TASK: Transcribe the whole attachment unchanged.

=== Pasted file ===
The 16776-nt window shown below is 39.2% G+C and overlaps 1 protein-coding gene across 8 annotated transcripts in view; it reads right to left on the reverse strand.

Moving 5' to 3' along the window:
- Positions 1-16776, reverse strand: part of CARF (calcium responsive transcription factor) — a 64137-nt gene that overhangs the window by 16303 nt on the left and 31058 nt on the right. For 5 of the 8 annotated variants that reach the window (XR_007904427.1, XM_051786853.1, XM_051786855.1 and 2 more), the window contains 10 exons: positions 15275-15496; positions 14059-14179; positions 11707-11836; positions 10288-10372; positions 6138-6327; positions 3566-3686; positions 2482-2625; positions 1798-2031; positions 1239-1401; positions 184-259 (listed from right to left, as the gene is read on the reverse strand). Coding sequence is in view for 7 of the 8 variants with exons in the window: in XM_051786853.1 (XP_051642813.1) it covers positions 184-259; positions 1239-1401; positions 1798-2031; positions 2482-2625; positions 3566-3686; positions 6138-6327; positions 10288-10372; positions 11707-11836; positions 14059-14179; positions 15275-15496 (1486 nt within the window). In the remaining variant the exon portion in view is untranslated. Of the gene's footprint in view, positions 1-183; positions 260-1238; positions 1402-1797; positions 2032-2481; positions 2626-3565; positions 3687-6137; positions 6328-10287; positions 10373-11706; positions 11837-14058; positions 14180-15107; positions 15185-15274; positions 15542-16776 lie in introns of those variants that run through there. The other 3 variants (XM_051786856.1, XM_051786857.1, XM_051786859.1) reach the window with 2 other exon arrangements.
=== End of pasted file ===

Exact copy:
The 16776-nt window shown below is 39.2% G+C and overlaps 1 protein-coding gene across 8 annotated transcripts in view; it reads right to left on the reverse strand.

Moving 5' to 3' along the window:
- Positions 1-16776, reverse strand: part of CARF (calcium responsive transcription factor) — a 64137-nt gene that overhangs the window by 16303 nt on the left and 31058 nt on the right. For 5 of the 8 annotated variants that reach the window (XR_007904427.1, XM_051786853.1, XM_051786855.1 and 2 more), the window contains 10 exons: positions 15275-15496; positions 14059-14179; positions 11707-11836; positions 10288-10372; positions 6138-6327; positions 3566-3686; positions 2482-2625; positions 1798-2031; positions 1239-1401; positions 184-259 (listed from right to left, as the gene is read on the reverse strand). Coding sequence is in view for 7 of the 8 variants with exons in the window: in XM_051786853.1 (XP_051642813.1) it covers positions 184-259; positions 1239-1401; positions 1798-2031; positions 2482-2625; positions 3566-3686; positions 6138-6327; positions 10288-10372; positions 11707-11836; positions 14059-14179; positions 15275-15496 (1486 nt within the window). In the remaining variant the exon portion in view is untranslated. Of the gene's footprint in view, positions 1-183; positions 260-1238; positions 1402-1797; positions 2032-2481; positions 2626-3565; positions 3687-6137; positions 6328-10287; positions 10373-11706; positions 11837-14058; positions 14180-15107; positions 15185-15274; positions 15542-16776 lie in introns of those variants that run through there. The other 3 variants (XM_051786856.1, XM_051786857.1, XM_051786859.1) reach the window with 2 other exon arrangements.